From the Renaissance to the contemporary, studying Art History at UQ enables you to explore in detail the ongoing significance of art as a platform for shaping and interpreting the worlds in which we live.

The Art History Major provides practical skills in visual literacy and communication, critical thinking, historical analysis, academic research and writing, exhibition design and curatorship, opening doors to a variety of employment pathways in the visual arts industries.

Art History is available to study as a Single Major (16 units) or an Extended Major (24 Units). The Major includes courses on Australian art, Renaissance and Baroque Art, Modernism, the history of photography, Asian contemporary art, contemporary art and critical theory, Indigenous arts of the Australia Pacific region, methodologies of art history, and arts writing and curatorship.

Students further benefit from a range of curatorial internship and professional development opportunities across Australia and internationally, as well as placements with the University of Queensland Art Museum. UQ offers one of the few fieldwork courses on Indigenous Australian art available in Australia, an invaluable opportunity to work in a remote indigenous community. Students are also able to undertake an intensive three-week study abroad course in Venice, immersing themselves in Renaissance and Baroque art and architecture, and attending the Venice Biennale.

Learning Pathways through the Art History major

Learning Pathways through the Major and Extended Major: Gateways, Cornerstones and Capstones

There are two Gateway courses for first year art history students, one cornerstone subject, and two third year capstone courses.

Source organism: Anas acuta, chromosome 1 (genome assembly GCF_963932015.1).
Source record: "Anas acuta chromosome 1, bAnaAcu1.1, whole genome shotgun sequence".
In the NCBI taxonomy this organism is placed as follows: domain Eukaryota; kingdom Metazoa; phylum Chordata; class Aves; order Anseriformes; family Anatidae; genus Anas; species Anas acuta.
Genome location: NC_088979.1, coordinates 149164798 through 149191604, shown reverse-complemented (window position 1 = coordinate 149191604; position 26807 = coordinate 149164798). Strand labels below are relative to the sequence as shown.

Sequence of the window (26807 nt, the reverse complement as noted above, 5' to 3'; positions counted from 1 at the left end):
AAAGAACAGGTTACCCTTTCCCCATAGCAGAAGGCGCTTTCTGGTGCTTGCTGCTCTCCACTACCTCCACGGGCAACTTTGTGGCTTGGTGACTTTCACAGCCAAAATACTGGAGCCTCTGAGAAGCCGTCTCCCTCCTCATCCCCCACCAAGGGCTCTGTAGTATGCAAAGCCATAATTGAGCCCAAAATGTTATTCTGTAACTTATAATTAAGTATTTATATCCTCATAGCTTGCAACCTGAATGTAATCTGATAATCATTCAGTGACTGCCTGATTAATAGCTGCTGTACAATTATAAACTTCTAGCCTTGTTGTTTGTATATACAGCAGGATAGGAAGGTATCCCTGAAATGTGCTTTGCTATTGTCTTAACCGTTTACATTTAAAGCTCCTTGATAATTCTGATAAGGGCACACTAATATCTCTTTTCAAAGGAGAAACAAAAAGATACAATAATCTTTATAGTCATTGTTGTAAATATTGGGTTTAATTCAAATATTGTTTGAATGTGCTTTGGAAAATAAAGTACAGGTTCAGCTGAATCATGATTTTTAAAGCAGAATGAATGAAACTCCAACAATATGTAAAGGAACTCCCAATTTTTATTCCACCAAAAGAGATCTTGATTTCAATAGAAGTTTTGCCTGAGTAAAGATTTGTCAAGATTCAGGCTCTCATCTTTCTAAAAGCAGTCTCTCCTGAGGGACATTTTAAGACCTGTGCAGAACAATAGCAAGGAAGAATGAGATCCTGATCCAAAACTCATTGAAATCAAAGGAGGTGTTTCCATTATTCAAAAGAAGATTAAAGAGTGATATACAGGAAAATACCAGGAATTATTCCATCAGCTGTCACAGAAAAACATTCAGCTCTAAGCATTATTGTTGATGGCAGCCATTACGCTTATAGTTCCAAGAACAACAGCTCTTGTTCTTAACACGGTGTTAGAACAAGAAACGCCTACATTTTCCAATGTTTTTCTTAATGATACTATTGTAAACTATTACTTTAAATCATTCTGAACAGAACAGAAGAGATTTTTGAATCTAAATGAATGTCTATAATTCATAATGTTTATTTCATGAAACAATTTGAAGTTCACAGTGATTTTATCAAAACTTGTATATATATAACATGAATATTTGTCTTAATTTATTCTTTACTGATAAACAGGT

Looking at Art provides a broad introduction to the study of art history in first year. It is designed to equip you with a fundamental tool-kit for the study of visual arts and culture from around the world, including painting, sculpture, drawing, moving image, architecture, ceramics, installation. The course looks at how art functions as collective expression of cultures, nations, and communities across history, and considers the study of art as an intellectual, social, cultural, psychological, emotional and political enterprise. The UQ Art Museum is a teaching clinic for this course, providing active-learning opportunities to study art works at close hand in the Collection Study Room and public galleries.

Art in the Modern World is an introductory survey course on modernity and its relationship to art, technology and mass culture. It covers the history of the European and American avant-garde from the mid-nineteenth century to the 1960s, with reference to photography, mechanical reproduction, cinema, advertising, consumerism, and life in the modern metropolis. The course includes discussion of Impressionism, Cubism, Surrealism, Dada and Constructivism.

Australia Pacific Indigenous Arts is the second-year cornerstone subject in the Major. The course focusses on the past and present art created by Indigenous peoples of Australia and the Pacific. It considers long-standing cultural traditions that shape art today along with cutting edge socio-political ideas that place these First Nation cultures at the forefront of what is at stake in contemporary global society.